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1 Quote That Should Make Investors Optimistic About The Future of eBay Inc. and PayPal

Source: Flickr / Steve Ganz.

At a recent conference a PayPal executive provided critical insights into the rapidly expanding mobile payments industry. But one of his remarks stands above the rest to guide why PayPal could be immensely successful.

The remarkable last week
Investors learned last week that the heated battle between PayPal owner eBay (NASDAQ: EBAY  ) and activist investor Carl Icahn had finally come to a close. Icahn officially withdrew his proxy fight to separate PayPal from eBay, and the online auction house in turn agreed to appoint an Icahn-backed new member to its board of directors.

PayPal was also a silver sponsor of the TRANSACT14 conference, which dove into the rapidly changing payments industry. This is quite fitting because PayPal is an active participant in the revolution that is already under way.

The notable quote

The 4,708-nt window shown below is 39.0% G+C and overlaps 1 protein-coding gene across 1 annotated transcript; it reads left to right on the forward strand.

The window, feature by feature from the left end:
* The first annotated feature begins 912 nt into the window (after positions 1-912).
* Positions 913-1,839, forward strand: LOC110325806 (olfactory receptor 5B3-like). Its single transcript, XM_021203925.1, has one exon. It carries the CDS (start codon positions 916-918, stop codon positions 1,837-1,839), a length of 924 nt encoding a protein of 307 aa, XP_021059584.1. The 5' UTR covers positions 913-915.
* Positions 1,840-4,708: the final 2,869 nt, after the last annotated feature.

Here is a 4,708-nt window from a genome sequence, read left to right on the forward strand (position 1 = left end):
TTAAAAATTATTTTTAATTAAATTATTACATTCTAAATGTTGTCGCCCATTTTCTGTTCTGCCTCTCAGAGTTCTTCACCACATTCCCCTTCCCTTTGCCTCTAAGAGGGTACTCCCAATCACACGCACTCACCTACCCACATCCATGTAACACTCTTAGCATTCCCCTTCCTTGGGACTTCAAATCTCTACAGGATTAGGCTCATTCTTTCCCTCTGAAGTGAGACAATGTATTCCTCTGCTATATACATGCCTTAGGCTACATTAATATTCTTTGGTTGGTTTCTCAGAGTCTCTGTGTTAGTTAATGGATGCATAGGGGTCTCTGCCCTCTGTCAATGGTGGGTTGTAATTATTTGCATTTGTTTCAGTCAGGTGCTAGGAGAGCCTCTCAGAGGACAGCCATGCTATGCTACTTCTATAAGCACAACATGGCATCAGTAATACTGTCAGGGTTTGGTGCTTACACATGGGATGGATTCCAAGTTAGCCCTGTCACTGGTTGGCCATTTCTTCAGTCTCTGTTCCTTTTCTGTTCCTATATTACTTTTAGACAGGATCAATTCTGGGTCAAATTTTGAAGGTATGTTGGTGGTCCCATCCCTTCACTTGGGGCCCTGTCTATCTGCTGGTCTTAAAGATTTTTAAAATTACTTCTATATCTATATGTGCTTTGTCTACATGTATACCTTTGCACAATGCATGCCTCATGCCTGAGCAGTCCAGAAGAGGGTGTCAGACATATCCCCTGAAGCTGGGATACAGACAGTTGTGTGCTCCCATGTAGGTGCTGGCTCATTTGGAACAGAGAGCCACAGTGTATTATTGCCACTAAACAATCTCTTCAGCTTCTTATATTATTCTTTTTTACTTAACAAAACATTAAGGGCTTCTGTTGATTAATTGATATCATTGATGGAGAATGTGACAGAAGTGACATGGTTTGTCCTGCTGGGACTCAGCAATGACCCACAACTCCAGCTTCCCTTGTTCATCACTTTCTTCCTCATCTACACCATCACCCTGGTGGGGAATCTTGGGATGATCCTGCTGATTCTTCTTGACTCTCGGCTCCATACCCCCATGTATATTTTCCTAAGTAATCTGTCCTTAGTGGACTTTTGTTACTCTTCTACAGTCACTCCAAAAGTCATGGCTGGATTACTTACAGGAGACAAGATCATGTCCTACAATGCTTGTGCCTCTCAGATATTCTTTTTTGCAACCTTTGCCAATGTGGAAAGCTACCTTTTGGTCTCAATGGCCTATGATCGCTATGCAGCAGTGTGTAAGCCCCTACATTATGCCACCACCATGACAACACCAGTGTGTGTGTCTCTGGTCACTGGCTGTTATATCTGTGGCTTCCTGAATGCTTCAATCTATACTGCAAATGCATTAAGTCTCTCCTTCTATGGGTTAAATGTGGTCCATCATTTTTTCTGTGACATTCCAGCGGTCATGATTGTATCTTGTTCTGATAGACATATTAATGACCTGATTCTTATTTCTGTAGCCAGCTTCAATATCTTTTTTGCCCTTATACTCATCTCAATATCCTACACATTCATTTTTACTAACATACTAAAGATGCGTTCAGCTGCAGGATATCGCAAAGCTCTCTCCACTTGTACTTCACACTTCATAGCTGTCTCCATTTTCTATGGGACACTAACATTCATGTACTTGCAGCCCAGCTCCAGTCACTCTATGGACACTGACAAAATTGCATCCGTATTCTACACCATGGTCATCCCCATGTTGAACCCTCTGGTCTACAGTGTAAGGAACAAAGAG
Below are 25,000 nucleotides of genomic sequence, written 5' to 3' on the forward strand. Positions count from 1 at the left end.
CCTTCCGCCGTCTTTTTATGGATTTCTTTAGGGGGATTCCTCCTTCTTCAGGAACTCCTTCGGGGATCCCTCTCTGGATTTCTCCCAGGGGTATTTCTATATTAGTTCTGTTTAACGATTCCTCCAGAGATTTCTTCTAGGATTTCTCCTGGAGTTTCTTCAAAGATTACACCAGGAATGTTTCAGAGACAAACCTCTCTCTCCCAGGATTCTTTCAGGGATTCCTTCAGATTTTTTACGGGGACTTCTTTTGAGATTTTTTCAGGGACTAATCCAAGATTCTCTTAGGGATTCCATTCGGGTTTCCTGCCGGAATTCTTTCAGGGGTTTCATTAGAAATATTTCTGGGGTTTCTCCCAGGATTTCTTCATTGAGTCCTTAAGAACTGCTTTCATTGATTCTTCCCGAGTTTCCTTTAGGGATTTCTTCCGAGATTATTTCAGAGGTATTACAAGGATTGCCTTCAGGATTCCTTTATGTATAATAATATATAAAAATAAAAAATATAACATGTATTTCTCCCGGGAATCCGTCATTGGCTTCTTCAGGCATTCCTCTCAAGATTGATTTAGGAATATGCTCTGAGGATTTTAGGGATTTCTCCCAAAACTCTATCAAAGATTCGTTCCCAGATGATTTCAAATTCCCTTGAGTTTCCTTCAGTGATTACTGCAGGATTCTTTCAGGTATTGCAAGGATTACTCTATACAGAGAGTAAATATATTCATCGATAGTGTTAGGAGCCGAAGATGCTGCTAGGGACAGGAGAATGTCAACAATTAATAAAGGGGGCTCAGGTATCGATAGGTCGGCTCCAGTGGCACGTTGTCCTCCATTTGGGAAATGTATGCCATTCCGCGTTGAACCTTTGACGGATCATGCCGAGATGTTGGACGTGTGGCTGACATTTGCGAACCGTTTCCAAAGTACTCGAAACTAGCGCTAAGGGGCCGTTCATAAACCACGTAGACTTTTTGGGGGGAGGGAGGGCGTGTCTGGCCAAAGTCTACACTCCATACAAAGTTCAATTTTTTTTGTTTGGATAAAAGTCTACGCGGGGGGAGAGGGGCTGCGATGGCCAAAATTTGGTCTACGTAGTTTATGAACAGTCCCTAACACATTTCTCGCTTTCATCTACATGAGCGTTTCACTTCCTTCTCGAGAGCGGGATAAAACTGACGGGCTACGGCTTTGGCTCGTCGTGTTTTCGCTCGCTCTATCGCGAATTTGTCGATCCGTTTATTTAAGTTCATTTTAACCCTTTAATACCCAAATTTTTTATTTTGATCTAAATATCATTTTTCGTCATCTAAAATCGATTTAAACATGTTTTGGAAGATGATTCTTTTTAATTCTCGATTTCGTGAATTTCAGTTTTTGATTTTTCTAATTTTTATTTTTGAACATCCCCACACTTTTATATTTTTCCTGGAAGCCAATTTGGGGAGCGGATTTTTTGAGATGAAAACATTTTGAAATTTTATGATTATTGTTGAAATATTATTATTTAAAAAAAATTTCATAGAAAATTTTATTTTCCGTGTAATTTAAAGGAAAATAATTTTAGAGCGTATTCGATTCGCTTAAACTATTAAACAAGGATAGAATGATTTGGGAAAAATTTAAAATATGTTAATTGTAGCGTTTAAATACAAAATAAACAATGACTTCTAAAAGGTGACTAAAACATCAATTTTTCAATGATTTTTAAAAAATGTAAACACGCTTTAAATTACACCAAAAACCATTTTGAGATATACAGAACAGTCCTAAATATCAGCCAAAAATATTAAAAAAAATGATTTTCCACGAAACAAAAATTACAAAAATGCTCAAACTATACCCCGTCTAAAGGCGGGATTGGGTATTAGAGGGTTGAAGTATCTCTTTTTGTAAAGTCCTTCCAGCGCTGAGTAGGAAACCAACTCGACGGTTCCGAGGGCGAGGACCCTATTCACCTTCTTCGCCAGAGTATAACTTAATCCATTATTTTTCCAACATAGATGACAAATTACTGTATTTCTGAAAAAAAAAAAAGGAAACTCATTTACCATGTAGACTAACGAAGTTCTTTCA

PayPal's vice president of retail operations in North America, Brad Brodigan, gave a keynote session entitled "Winning Through Mobile," which addressed the aggressive push PayPal has made into the mobile payments industry.

This might have been Brodigan's money quote when it comes to PayPal: "If we want to see adoption, we have to solve real-world problems for everyday consumers."

Many have claimed the mobile payments industry has established itself as a sure thing and an indisputable change that'll be here within the next few years. After all, PayPal has seen its mobile payments volume grow from $750 million in 2010 to a staggering $27 billion in 2013, an increase of 3,500% in just three years.

However, Brodigan noted that a recent survey suggested only 31% of individuals were interested in using their mobile device to make an in-store payment. While that sounds strikingly low, Brodigan interestingly suggested this was in fact fairly high because consumers aren't actually incentivized to use their mobile wallets.

Source: Flickr / Janitors.

An interesting paradigm
Consider for a moment making a payment using a mobile device. By the time a phone is unlocked, an app is found and opened, the payment mechanism is accessed, and the code is scanned, it would have been far quicker to use a card or cash. In addition, many mobile payment mechanisms offer no benefits or rewards over a traditional means of payment.

Ultimately, any new technology that is adopted must provide greater rewards and benefits than cost. That certainly applies to mobile payments.